Chelidonium majus, (commonly known as greater celandine, nipplewort, swallowwort, or tetterwort, which also refers to Sanguinaria canadensis) is a herbaceous perennial plant, one of two species in the genus Chelidonium. It is native to Europe and western Asia and introduced widely in North America.
Greater celandine is a perennial herb with an erect habit, and reaches 30–120 cm (12–47 in) high. The blue-grey leaves are pinnate (feather-like) with lobed and wavy margins, up to 30 cm (12 in) long. When injured, the plant exudes a yellow to orange latex, or sap.
The flowers consist of four yellow petals, each about 18 mm (0.71 in) long, with two sepals. A double-flowered variety occurs naturally. The flowers appear from late spring to summer, May to September (in UK), in umbelliform cymes of about 4 flowers.
Taxonomy and naming
The greater celandine is one of the many species described by the father of taxonomy, Carl Linnaeus, in volume one of his Species Plantarum in 1753. According to the Oxford English Dictionary, celandine comes from Late Latin celidonia, from earlier Latin chelidonia or chelidonium, and ultimately from Ancient Greek χελιδόνιον, from χελιδών (chelidṓn) "swallow". Ancient writers said that the flower bloomed when the swallows returned and faded when they left.
Distribution and habitat
Chelidonium majus grows in most regions of Europe. It is also found in North Africa: Macaronesia, Algeria and Morocco. In Western Asia it is found in the Caucasus, Armenia, Azerbaijan, Georgia, Kazakhstan, Mongolia, Siberia, Iran and Turkey.
It is considered an aggressive invasive plant in parts of North America, and an invasive plant in other areas. In Wisconsin, for example, it is a restricted plant. Control is obtained mainly via pulling or spraying the plant before seed dispersal.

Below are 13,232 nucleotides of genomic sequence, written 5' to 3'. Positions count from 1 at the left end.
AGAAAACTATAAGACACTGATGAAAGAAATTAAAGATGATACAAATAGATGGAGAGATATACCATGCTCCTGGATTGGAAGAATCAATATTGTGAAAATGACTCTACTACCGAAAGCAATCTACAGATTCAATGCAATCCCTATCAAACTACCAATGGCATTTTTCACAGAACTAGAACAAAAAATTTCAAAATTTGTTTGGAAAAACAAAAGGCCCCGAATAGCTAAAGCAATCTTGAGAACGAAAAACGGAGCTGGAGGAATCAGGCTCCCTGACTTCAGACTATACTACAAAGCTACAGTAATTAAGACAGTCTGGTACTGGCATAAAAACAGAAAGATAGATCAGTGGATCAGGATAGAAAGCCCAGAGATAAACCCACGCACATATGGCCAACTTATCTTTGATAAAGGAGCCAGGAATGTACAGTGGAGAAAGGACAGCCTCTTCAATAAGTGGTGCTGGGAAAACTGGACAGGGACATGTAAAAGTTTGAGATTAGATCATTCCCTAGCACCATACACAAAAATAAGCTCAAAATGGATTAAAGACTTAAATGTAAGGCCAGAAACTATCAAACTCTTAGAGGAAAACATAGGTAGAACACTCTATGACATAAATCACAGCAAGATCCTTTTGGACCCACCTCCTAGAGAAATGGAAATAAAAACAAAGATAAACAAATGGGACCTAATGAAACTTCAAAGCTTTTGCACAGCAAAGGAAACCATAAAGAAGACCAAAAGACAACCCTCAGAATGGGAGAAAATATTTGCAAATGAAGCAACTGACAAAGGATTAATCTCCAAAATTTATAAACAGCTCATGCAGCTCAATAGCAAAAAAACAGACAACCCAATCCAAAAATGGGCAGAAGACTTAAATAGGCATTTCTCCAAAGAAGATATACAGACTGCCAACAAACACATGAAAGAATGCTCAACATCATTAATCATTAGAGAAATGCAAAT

The whole plant is toxic in moderate doses as it contains a range of isoquinoline alkaloids; use in herbal medicine requires the correct dose. The main alkaloid present in the herb and root is coptisine. Other alkaloids present include methyl 2'-(7,8-dihydrosanguinarine-8-yl)acetate, allocryptopine, stylopine, protopine, norchelidonine, berberine, chelidonine, sanguinarine, chelerythrine, and 8-hydroxydihydrosanguinarine. Sanguinarine is particularly toxic with an LD50 of 18 mg per kg body weight (IP in rats). Caffeic acid derivatives, such as caffeoylmalic acid, are also present.
The aerial parts and roots of greater celandine are used in herbalism. The above-ground parts are gathered during the flowering season and dried at high temperatures. The root is harvested in autumn between August and October and dried. The fresh rhizome is also used. Celandine has a hot and bitter taste. Preparations are made from alcoholic and hot aqueous extractions (tea). The related plant bloodroot has similar chemical composition and uses as greater celandine.
As far back as Pliny the Elder and Dioscorides (1st century CE) this herb has been recognized as a useful detoxifying agent. The root has been chewed to relieve toothache. John Gerard's Herball (1597) states that "the juice of the herbe is good to sharpen the sight, for it cleanseth and consumeth away slimie things that cleave about the ball of the eye and hinder the sight and especially being boiled with honey in a brasen vessell."
It was formerly used by some Romani people as a foot refresher; modern herbalists use its purgative properties. The modern herbalist Juliette de Baïracli Levy recommended greater celandine diluted with milk for the eyes and the latex for getting rid of warts. Chelidonium was a favourite herb of the French herbalist Maurice Mességué. Chelidonium majus has traditionally been used for treatment of various inflammatory diseases including atopic dermatitis. It is also traditionally used in the treatment of gallstones and dyspepsia.
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